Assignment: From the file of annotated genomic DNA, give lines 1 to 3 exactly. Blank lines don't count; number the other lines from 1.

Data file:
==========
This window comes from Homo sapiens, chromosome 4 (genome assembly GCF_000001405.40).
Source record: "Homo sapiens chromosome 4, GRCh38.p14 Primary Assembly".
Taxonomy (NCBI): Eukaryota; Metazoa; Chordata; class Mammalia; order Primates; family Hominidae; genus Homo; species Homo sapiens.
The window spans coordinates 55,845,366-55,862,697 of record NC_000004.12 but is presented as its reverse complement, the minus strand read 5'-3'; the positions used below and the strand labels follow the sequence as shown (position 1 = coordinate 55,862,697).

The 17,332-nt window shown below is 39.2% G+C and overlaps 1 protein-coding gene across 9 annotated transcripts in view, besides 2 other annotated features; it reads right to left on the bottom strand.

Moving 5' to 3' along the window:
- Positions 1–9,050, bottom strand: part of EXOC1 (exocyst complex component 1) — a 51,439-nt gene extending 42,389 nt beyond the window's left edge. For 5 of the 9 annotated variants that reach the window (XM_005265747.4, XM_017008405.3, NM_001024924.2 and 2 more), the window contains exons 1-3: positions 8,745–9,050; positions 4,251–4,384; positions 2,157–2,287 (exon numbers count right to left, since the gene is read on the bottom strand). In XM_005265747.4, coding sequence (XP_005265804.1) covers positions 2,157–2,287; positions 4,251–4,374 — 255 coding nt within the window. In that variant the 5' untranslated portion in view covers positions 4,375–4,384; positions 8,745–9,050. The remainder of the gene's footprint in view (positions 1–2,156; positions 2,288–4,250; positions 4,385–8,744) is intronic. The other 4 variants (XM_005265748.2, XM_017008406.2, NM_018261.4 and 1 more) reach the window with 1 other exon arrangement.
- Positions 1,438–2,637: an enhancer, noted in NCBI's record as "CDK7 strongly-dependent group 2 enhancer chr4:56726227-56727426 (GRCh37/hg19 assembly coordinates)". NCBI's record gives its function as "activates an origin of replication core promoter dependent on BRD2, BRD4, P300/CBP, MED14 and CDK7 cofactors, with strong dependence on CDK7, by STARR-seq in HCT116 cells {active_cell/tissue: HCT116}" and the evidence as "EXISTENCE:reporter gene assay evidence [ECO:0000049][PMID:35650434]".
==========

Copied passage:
This window comes from Homo sapiens, chromosome 4 (genome assembly GCF_000001405.40).
Source record: "Homo sapiens chromosome 4, GRCh38.p14 Primary Assembly".
Taxonomy (NCBI): Eukaryota; Metazoa; Chordata; class Mammalia; order Primates; family Hominidae; genus Homo; species Homo sapiens.